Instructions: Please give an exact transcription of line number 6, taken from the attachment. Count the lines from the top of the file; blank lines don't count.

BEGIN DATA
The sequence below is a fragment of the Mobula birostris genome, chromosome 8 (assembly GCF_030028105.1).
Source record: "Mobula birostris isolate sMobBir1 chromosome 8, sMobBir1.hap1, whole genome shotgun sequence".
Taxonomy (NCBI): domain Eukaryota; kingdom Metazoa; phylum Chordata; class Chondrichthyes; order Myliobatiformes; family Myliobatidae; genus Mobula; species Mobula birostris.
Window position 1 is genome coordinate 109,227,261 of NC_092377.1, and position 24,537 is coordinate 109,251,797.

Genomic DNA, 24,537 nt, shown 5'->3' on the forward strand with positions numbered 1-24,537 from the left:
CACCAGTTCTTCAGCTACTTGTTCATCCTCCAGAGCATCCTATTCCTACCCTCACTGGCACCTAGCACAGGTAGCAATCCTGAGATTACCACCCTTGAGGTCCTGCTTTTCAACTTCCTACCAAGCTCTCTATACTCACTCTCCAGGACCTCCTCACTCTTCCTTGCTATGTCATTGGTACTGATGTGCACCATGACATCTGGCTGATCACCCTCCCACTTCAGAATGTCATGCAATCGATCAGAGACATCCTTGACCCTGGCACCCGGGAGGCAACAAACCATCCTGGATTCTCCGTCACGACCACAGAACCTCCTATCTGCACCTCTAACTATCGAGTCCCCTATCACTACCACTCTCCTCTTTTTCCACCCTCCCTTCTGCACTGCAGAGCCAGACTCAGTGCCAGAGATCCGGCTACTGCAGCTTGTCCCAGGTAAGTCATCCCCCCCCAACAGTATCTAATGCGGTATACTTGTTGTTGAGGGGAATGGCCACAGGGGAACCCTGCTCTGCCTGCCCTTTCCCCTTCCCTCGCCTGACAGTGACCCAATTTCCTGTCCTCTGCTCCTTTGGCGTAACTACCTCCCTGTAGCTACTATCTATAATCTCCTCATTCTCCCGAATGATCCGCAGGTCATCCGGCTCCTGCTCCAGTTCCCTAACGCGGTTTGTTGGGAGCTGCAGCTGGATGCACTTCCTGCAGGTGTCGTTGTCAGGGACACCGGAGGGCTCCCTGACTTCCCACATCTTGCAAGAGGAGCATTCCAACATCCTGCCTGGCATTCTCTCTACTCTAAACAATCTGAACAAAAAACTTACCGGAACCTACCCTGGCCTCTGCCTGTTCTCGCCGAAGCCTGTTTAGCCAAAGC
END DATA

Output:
CACCAGTTCTTCAGCTACTTGTTCATCCTCCAGAGCATCCTATTCCTACCCTCACTGGCACCTAGCACAGGTAGCAATCCTGAGATTACCACCCTTGAGGTCCTGCTTTTCAACTTCCTACCAAGCTCTCTATACTCACTCTCCAGGACCTCCTCACTCTTCCTTGCTATGTCATTGGTACTGATGTGCACCATGACATCTGGCTGATCACCCTCCCACTTCAGAATGTCATGCAATCGATCAGAGACATCCTTGACCCTGGCACCCGGGAGGCAACAAACCATCCTGGATTCTCCGTCACGACCACAGAACCTCCTATCTGCACCTCTAACTATCGAGTCCCCTATCACTACCACTCTCCTCTTTTTCCACCCTCCCTTCTGCACTGCAGAGCCAGACTCAGTGCCAGAGATCCGGCTACTGCAGCTTGTCCCAGGTAAGTCATCCCCCCCCAACAGTATCTAATGCGGTATACTTGTTGTTGAGGGGAATGGCCACAGGGGAACCCTGCTCTGCCTGCCCTTTCCCCTTCCCTCGCCTGACAGTGACCCAATTTCCTGTCCTCTGCTCCTTTGGCGTAACTACCTCCCTGTAGCTACTATCTATAATCTCCTCATTCTCCCGAATGATCCGCAGGTCATCCGGCTCCTGCTCCAGTTCCCTAACGCGGTTTGTTGGGAGCTGCAGCTGGATGCACTTCCTGCAGGTGTCGTTGTCAGGGACACCGGAGGGCTCCCTGACTTCCCACATCTTGCAAGAGGAGCATTCCAACATCCTGCCTGGCATTCTCTCTACTCTAAACAATCTGAACAAAAAACTTACCGGAACCTACCCTGGCCTCTGCCTGTTCTCGCCGAAGCCTGTTTAGCCAAAGC